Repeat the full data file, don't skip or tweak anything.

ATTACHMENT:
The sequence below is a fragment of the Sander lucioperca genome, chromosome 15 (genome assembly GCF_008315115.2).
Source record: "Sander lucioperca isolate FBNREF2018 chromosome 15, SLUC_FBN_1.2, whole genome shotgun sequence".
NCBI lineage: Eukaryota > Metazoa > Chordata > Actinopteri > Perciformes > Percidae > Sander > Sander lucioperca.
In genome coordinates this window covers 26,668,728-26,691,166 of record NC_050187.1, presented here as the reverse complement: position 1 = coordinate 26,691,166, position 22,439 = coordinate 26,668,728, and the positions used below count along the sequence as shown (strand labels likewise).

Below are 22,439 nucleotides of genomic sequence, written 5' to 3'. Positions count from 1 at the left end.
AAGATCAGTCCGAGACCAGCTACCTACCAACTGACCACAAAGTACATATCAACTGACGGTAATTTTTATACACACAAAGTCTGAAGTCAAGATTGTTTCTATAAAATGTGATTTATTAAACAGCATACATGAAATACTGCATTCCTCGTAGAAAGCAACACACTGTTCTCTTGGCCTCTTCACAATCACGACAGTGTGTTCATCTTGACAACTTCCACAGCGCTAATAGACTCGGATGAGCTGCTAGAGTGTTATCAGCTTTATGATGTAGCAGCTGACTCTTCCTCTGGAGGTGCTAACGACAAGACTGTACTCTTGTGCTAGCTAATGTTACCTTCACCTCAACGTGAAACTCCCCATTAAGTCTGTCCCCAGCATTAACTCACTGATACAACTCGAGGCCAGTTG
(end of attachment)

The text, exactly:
The sequence below is a fragment of the Sander lucioperca genome, chromosome 15 (genome assembly GCF_008315115.2).
Source record: "Sander lucioperca isolate FBNREF2018 chromosome 15, SLUC_FBN_1.2, whole genome shotgun sequence".
NCBI lineage: Eukaryota > Metazoa > Chordata > Actinopteri > Perciformes > Percidae > Sander > Sander lucioperca.
In genome coordinates this window covers 26,668,728-26,691,166 of record NC_050187.1, presented here as the reverse complement: position 1 = coordinate 26,691,166, position 22,439 = coordinate 26,668,728, and the positions used below count along the sequence as shown (strand labels likewise).

Below are 22,439 nucleotides of genomic sequence, written 5' to 3'. Positions count from 1 at the left end.
AAGATCAGTCCGAGACCAGCTACCTACCAACTGACCACAAAGTACATATCAACTGACGGTAATTTTTATACACACAAAGTCTGAAGTCAAGATTGTTTCTATAAAATGTGATTTATTAAACAGCATACATGAAATACTGCATTCCTCGTAGAAAGCAACACACTGTTCTCTTGGCCTCTTCACAATCACGACAGTGTGTTCATCTTGACAACTTCCACAGCGCTAATAGACTCGGATGAGCTGCTAGAGTGTTATCAGCTTTATGATGTAGCAGCTGACTCTTCCTCTGGAGGTGCTAACGACAAGACTGTACTCTTGTGCTAGCTAATGTTACCTTCACCTCAACGTGAAACTCCCCATTAAGTCTGTCCCCAGCATTAACTCACTGATACAACTCGAGGCCAGTTG